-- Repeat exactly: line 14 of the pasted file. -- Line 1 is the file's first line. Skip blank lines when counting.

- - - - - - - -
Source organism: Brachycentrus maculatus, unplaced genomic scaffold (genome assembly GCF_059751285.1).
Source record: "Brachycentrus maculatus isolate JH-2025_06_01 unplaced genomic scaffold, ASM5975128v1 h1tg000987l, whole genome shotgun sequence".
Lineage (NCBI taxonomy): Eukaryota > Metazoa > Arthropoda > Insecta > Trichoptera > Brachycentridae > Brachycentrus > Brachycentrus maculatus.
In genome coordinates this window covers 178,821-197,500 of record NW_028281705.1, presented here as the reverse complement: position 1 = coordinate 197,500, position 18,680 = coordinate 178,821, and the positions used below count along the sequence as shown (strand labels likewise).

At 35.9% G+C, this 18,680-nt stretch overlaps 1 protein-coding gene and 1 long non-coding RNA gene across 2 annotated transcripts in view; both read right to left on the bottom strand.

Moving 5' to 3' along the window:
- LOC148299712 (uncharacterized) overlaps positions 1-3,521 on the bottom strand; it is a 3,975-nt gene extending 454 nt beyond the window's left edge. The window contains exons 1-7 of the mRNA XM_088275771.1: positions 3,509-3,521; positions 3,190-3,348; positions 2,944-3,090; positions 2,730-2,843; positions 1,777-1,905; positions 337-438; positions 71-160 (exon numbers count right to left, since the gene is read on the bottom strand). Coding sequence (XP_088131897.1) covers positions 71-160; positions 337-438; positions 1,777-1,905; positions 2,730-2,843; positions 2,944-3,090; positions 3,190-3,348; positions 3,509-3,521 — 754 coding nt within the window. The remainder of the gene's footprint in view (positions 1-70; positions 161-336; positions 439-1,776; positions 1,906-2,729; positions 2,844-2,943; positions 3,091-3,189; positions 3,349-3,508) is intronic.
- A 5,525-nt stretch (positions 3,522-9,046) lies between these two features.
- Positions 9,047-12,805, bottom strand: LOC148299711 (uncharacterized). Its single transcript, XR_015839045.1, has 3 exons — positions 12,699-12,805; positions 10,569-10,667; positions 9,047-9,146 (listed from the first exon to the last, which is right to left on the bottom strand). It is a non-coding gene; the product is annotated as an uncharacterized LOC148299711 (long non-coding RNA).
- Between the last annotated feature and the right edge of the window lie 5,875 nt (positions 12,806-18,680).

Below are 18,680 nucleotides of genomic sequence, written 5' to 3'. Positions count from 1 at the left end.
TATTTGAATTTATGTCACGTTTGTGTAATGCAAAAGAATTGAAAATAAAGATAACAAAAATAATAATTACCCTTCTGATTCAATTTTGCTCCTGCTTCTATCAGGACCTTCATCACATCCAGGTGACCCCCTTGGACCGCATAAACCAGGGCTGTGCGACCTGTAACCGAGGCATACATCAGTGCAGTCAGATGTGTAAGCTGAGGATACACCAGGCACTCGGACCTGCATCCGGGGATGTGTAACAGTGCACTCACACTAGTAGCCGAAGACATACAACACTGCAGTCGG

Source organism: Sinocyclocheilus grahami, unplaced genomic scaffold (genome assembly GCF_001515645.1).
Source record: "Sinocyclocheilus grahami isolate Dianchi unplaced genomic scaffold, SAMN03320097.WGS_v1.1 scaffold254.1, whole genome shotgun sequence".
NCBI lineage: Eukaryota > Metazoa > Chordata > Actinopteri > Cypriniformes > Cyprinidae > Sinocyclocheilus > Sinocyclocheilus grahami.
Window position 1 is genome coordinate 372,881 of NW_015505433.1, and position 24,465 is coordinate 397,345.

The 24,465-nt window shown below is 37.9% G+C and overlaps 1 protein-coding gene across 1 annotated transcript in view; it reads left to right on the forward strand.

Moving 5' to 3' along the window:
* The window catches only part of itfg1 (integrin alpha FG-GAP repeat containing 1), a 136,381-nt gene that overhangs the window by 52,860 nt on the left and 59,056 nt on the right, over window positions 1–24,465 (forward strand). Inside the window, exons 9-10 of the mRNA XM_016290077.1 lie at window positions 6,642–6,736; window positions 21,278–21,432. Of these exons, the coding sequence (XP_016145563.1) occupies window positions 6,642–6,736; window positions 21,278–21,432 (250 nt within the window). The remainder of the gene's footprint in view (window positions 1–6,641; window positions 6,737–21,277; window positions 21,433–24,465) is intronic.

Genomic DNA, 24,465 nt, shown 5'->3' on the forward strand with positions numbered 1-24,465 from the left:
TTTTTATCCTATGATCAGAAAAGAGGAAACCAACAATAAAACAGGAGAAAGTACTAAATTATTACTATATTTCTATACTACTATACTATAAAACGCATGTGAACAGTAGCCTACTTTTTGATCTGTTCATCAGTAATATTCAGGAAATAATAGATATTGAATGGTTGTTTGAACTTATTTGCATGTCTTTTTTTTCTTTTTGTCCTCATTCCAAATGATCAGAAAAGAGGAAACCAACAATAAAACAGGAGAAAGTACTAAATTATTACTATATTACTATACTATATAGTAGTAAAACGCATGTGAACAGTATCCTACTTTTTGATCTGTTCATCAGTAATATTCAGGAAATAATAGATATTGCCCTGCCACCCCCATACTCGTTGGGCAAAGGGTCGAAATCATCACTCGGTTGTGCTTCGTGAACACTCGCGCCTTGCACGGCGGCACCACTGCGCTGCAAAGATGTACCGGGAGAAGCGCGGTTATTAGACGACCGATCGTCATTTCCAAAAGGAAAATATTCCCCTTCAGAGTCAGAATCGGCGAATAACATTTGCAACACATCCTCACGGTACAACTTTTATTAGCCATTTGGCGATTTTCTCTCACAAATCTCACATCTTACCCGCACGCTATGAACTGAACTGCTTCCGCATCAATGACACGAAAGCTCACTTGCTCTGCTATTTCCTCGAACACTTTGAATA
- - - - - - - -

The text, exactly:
Source record: "Sinocyclocheilus grahami isolate Dianchi unplaced genomic scaffold, SAMN03320097.WGS_v1.1 scaffold254.1, whole genome shotgun sequence".